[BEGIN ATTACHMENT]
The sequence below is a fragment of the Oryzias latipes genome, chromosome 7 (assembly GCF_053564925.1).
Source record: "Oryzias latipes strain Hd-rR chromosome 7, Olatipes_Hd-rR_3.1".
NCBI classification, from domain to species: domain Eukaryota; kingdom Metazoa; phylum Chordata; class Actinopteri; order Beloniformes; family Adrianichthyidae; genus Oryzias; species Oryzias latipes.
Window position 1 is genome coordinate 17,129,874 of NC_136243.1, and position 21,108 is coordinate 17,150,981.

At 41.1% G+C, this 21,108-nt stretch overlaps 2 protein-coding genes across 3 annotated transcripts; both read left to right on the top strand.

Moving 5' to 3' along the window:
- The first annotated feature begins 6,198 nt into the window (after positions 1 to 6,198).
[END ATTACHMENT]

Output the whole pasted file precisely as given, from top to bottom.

The sequence below is a fragment of the Oryzias latipes genome, chromosome 7 (assembly GCF_053564925.1).
Source record: "Oryzias latipes strain Hd-rR chromosome 7, Olatipes_Hd-rR_3.1".
NCBI classification, from domain to species: domain Eukaryota; kingdom Metazoa; phylum Chordata; class Actinopteri; order Beloniformes; family Adrianichthyidae; genus Oryzias; species Oryzias latipes.
Window position 1 is genome coordinate 17,129,874 of NC_136243.1, and position 21,108 is coordinate 17,150,981.

At 41.1% G+C, this 21,108-nt stretch overlaps 2 protein-coding genes across 3 annotated transcripts; both read left to right on the top strand.

Moving 5' to 3' along the window:
- The first annotated feature begins 6,198 nt into the window (after positions 1 to 6,198).